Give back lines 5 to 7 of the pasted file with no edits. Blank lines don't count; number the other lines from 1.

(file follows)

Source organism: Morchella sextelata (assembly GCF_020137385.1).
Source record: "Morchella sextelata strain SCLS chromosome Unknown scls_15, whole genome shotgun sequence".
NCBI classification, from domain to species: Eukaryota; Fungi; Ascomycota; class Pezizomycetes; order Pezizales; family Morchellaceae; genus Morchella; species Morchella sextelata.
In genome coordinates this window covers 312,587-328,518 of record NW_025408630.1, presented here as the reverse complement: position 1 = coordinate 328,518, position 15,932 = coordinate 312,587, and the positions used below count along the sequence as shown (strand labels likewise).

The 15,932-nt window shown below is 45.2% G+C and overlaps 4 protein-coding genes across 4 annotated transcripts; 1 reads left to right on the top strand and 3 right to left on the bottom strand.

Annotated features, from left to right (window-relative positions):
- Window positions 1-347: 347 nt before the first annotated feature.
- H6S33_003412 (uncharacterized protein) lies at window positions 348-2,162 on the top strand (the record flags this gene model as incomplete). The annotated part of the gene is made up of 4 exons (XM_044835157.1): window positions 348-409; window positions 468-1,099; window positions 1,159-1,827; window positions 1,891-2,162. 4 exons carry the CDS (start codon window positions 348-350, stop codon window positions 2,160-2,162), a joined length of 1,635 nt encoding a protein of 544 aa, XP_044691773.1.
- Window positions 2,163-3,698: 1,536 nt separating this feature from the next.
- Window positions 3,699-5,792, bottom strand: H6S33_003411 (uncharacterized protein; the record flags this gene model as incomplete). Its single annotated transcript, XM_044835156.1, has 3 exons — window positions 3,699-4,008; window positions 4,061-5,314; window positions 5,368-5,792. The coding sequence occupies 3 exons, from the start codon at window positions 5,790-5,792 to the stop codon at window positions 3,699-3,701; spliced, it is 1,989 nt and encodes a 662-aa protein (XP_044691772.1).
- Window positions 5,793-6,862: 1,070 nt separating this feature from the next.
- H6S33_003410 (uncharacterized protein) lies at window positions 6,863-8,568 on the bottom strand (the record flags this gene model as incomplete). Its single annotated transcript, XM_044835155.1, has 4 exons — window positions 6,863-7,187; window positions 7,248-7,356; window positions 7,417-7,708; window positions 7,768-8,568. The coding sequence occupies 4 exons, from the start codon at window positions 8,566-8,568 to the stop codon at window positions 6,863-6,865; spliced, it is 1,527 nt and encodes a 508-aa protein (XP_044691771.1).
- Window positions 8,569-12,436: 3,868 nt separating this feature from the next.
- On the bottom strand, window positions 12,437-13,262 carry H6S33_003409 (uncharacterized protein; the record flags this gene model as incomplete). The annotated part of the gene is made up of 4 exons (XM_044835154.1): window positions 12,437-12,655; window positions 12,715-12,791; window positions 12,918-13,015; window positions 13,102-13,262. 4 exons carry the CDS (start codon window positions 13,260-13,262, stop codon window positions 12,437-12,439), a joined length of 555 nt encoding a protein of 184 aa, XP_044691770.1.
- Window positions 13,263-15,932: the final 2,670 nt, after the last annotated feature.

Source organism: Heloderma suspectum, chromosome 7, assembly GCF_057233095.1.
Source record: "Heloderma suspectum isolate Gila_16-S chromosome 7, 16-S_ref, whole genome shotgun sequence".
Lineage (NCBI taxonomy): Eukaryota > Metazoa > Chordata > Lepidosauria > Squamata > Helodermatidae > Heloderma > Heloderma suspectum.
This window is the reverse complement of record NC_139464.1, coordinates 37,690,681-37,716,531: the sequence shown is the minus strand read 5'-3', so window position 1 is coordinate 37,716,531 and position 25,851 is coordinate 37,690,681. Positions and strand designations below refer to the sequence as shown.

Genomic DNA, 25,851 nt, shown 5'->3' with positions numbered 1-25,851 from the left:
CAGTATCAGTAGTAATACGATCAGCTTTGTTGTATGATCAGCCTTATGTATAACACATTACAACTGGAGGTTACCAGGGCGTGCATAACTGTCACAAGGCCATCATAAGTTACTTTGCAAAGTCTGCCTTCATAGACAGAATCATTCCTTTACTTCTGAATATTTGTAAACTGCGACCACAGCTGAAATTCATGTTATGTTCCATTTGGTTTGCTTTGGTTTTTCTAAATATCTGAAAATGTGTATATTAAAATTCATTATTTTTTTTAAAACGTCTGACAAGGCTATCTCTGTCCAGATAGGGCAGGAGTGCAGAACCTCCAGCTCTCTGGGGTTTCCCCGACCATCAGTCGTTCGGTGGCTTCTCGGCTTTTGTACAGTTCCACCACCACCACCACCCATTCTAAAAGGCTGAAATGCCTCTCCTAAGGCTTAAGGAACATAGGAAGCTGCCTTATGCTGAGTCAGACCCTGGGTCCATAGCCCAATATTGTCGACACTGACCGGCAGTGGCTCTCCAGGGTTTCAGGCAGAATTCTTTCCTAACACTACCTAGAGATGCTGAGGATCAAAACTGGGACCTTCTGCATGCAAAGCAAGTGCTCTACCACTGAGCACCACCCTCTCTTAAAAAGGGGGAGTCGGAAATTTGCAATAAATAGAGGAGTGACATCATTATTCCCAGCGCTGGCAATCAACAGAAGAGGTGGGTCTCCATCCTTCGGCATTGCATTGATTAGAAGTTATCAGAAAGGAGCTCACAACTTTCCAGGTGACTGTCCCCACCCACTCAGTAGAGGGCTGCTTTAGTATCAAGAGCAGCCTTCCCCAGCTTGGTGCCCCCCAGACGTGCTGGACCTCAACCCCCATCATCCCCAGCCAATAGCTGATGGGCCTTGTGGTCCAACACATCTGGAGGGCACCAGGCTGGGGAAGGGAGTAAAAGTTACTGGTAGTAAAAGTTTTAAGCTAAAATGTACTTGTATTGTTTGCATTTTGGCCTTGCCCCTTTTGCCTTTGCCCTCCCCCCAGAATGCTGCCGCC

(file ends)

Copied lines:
The 15,932-nt window shown below is 45.2% G+C and overlaps 4 protein-coding genes across 4 annotated transcripts; 1 reads left to right on the top strand and 3 right to left on the bottom strand.

Annotated features, from left to right (window-relative positions):
- Window positions 1-347: 347 nt before the first annotated feature.